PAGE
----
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Historic railway posters and paintings exhibition opens at the Fred Jones Jr. Museum of Art
Maurice Logan (U.S., 1886-1877), Yosemite, Southern Pacific Poster, 1923. Offset Lithograph, 23 x 16 in. Courtesy of the California State Library.

NORMAN, OKLA.- The Fred Jones Jr. Museum of Art on the University of Oklahoma Norman campus opened its 2018 fall exhibition Ticket to Ride: Artists, Designers, and Western Railways, on Oct. 5. The exhibition features more than five dozen works by artists and commercial designers created between 1880 and the 1930s, the height of western railway travel.

The exhibition highlights how artists and railway companies together influenced lasting perceptions of the American West, particularly the Grand Canyon, the Pacific Coast and the Northwest. “Designers and artists sought railway patronage to achieve their own ends as much as railways courted image-makers for wanderlust-inducing imagery,” says Jerman. “This exhibition brings together, often for the first time, artists and designers who were engaged in parallel projects promoting western travel but also making use of railway patronage to promote their own careers and interests.”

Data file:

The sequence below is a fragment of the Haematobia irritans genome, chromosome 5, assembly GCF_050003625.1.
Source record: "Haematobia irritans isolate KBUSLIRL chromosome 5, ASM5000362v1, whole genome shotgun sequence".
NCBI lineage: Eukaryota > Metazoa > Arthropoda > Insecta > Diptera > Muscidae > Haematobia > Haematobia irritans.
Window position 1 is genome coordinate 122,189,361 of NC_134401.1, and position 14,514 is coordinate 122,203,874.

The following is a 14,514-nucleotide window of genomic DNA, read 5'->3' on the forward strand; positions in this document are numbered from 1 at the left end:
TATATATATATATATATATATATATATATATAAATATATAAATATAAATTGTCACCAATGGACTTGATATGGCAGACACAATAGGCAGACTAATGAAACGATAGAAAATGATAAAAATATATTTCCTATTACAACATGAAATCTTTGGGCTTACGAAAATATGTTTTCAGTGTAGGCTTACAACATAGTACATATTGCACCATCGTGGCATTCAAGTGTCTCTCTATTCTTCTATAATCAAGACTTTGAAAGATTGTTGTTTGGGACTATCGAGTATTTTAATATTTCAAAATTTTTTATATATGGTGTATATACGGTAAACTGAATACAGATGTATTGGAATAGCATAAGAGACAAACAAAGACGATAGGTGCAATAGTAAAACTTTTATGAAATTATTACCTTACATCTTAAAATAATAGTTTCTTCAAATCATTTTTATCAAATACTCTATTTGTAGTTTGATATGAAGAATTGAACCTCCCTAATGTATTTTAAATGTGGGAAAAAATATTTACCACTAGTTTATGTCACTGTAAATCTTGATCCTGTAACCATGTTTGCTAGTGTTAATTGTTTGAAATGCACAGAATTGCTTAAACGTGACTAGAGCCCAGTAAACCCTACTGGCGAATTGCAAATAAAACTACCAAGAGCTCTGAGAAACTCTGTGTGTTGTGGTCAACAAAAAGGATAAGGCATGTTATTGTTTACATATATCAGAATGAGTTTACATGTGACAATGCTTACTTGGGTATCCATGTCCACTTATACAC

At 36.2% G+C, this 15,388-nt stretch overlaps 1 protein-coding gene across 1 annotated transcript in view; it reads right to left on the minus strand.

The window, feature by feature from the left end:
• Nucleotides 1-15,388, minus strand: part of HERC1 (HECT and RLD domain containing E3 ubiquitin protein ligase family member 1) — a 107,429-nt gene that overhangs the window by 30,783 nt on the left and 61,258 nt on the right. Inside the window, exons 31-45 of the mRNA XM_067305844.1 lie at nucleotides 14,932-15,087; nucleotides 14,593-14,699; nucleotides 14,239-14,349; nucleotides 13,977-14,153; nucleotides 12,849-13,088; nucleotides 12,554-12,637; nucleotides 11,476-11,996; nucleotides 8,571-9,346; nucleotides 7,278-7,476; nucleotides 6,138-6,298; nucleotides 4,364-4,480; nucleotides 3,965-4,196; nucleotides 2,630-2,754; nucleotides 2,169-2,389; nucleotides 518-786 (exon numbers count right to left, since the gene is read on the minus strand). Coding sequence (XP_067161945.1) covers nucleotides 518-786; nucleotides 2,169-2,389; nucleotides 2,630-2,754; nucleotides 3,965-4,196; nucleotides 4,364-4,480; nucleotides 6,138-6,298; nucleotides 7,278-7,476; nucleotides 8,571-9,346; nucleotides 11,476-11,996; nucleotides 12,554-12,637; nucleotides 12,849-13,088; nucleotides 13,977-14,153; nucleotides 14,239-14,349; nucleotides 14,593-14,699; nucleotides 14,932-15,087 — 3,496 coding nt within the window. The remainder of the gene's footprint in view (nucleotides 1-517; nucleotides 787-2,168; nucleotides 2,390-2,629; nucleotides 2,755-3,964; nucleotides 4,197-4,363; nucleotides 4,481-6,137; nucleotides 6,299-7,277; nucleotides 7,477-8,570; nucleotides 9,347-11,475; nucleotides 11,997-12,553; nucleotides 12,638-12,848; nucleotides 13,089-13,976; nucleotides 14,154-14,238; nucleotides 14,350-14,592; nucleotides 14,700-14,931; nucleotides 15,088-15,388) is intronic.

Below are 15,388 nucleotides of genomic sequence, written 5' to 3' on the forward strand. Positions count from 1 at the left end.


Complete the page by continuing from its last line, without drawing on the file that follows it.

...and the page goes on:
Some, like celebrated American landscape painter Thomas Moran, sought an opportunity to camp and paint in dramatic western landscapes. Maynard Dixon, best known today for his easel paintings of the Southwest, produced many poster and billboard designs for multiple western railways which he exchanged for free transportation via “artist passes.” Women, including the Tacoma-based painter and activist Abby Williams Hill and St. Paul muralist Elsa Jemne, found in railway patronage an escape from turn-of-the-century social constraints. Other artists like W. Langdon Kihn and his teacher, Winold Reiss, bought into misguided period notions that Native populations were on the brink of “vanishing” as victims of modernity. In railway patronage, they found an entrée into the indigenous communities they aimed to record.

The images in this exhibit, then, simultaneously reflect corporate railway concerns along with their creators’ enthusiasm for dramatic landscapes and Native communities, particularly in the American Southwest, Montana and western Canada. This exhibition features paintings, studies, posters and graphics that emerged from the parallel relationships between artists and commercial designers with rail companies in the transnational American West.

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